Martha led and I fell in second. Spencer and I weren't too interested in a solo hike, so I waited on the trail for him to come behind. Once he caught up we continued our journey together, eating lemon scones and thinking of tonight's pot-luck dinner. At one point i looked up and realized we had caught Martha. We stopped to give her some room when behind us we heard Chris Catch up... we were now a party of three. After a short while we continued on, caught Martha again and had to wait... thats when Kel showed up... now a party of 4. We waited once more and spread back out... but some 00 yards down trail... we all met up again at what was our meeting place. I'm not sure anyone actually HAD a solo hike. From here we continued on together headed for our camping location for the night. The trail led us to a campsite and we soon found ourselves on what I recognized as a herd path to nowhere. We consulted the map and discovered the need to cross the stream. We crossed the stream and stopped on a small island. Our lod's devised a plan to spread out and try to find the actual trail and our campsite. Two people went one way, two the other, the rest hung out. In what could have been a stressful and sticky situation; we al held true and remained calm. Greg and Chris found the trail, Martha and Spencer returned.. and off we were once more... until we found a campsite along the ponds.

We all voted to set up camp quickly and then get right into our testing.. this was a class after-all. While setting up camp I over-heard Greg tell his cook partner Chris, "We need to find food for the pot-luck." And chris responded with some less than exciting words about that idea. Spencer and I damn near starved all week... and the whole time we had a box of Kraft, 4 cheese Mac N' Cheese in our pack that we saved just for pot-luck. We could have eaten it.. but we opted to save it for the group. Greg and Chris had a version of Shells and Cheese with Dried Tomatoes they opted to eat on Wednesday. This was supposed to be their pot-luck meal, but because they were hungry, they opted to eat it. They were now thinking of serving us PB&J on Bagels, leftover fig newtons, leftover cheese and Grasshopper pie they decided to name "Giardia." This pissed me off.. especially since Spencer and I saved our meal.. so I jokingly said something about them feeding us gorp and Chris replied with, "Shut up you ungrateful Prick!" Now... usually I would haul off and give the kid a piece of my mind. But this is a classroom where one of my goals was to be patient and the other was to be positive. After a few minutes passed, I waited for Chris and I to be alone and I told him, "Chris, I think you calling me ungrateful was uncalled for and a bit over the top. Its not that I am ungrateful, its that I think you are unthoughtful." And he apologized and we went about our business. The groups only confrontation and it was solved in less than 30 seconds. I wish some of the older hikers I know could be so mature.
(Spencer at Camp)

After we set up the tarps, Robby and Kel split up into two stations and the testing began. We were tested on our knots first. We each had to perform the clove-hitch, taught-line, truckers hitch, figure 8 with a bite and a bowline. After knots, we had to do Map and Compass where we oriented a map, took a bearing, and took a back bearing from and un-named peak on the map. We then moved on to stoves. Stove safety was first where we had to "teach" our instructors the proper way to safely set up a stove as well as to light and operate a stove safely.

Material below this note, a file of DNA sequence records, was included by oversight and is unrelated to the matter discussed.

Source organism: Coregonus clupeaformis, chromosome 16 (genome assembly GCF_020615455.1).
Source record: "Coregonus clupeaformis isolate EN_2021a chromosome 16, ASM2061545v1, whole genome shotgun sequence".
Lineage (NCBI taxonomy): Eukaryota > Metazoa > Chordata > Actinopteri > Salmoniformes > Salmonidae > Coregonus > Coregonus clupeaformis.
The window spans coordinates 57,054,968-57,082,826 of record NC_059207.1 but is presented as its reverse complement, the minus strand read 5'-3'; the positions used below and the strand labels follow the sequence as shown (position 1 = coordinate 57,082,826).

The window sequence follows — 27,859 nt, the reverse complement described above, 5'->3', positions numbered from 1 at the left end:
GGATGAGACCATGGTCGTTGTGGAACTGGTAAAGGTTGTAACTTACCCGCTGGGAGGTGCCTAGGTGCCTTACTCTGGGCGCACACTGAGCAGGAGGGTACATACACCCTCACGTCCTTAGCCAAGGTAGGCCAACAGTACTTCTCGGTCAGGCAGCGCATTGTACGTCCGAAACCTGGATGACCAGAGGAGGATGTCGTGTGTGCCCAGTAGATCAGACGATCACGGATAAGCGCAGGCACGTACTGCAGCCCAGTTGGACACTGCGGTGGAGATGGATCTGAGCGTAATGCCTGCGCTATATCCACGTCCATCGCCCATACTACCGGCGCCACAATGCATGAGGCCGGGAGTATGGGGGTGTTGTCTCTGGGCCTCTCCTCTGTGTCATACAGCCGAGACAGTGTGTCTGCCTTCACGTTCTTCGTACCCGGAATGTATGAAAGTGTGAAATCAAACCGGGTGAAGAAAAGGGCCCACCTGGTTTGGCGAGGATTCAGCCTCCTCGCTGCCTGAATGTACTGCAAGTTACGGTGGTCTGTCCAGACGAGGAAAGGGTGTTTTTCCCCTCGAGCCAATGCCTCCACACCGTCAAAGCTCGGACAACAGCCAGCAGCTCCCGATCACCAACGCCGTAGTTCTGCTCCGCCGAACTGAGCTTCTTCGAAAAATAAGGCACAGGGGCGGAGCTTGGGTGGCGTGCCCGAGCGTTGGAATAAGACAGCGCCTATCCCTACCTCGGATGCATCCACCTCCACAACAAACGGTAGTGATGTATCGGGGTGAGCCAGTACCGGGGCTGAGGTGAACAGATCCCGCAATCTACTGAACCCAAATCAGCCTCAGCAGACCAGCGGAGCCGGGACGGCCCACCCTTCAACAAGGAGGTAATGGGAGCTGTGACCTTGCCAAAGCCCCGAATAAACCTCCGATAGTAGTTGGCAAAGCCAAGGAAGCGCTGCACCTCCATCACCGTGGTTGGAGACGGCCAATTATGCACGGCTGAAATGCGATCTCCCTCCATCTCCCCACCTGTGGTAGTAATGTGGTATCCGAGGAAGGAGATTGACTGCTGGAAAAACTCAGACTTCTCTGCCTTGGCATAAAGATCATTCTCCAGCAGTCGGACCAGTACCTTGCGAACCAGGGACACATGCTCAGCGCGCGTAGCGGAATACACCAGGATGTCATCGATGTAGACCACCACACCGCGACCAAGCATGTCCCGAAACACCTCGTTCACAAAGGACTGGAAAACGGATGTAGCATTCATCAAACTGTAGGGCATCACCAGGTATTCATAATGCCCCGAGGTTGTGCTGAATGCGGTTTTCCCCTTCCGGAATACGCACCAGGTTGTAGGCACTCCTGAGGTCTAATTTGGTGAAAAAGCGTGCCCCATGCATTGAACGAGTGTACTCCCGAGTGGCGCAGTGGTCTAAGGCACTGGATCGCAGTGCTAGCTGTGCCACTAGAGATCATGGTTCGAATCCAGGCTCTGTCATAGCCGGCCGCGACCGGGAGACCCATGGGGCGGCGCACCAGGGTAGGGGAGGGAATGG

(Mud Pond and I)

After testing completed it was time for the Pot-luck dinner. Spencer and I brought our Mac N' Cheese, Tory and Martha brought shells and cheese in some kind of sauce. Kel and Robby had tortellini's in pesto sauce with sun dried tomatoes, and of course Greg and Chris had their PB&J Bagels, Cheese, Fig Newtons and Grasshopper Pie. Spencer and I had munched on our biscuits all day and thank god we did. Everyone tried everyone else's meals, we all shared... but after everyone had firsts of our mac N' Cheese.. we asked if anyone wanted more. Everyone declined an I immediately yelled, "Get it!" Spencer and I shared the last bit like the scavengers we'd become. And it was DAMN good!

After dinner, the clouds continued to roll in. Tomorrow we planned to wake up at 5:15 for our walk to the bus. But tonight, a special reading from Kel about what we could learn from our trip. HERE IS A COPY of what Kel read. After he finished... camp was quiet and reflective... I broke the silence asking if I could read my journal entry from the night before. Everyone sat silently as I read aloud what I wrote during the reading of the Lorax. My journal is not handy as of the writing of this report... but know that I wrote about the exceptional group of individuals I had the pleasure of spending 8 days with. Seven strangers who helped re-inspire, re-motivate and reshape my life. I often times forget why I do the things I do... why I hike, why I run.. and on this trip I was reminded. Per my goals on the trip.. I learned to be patient, I learned to be humble and I learned how to spread knowledge. I learned that in the outdoors.. THERE IS NO RIGHT OR WRONG, even though most folks will do all they can to shove their own theories down your throat. As I ended my reading, I stopped and thanked them all for being so positive on our adventure. And then I paused and looked towards Robby...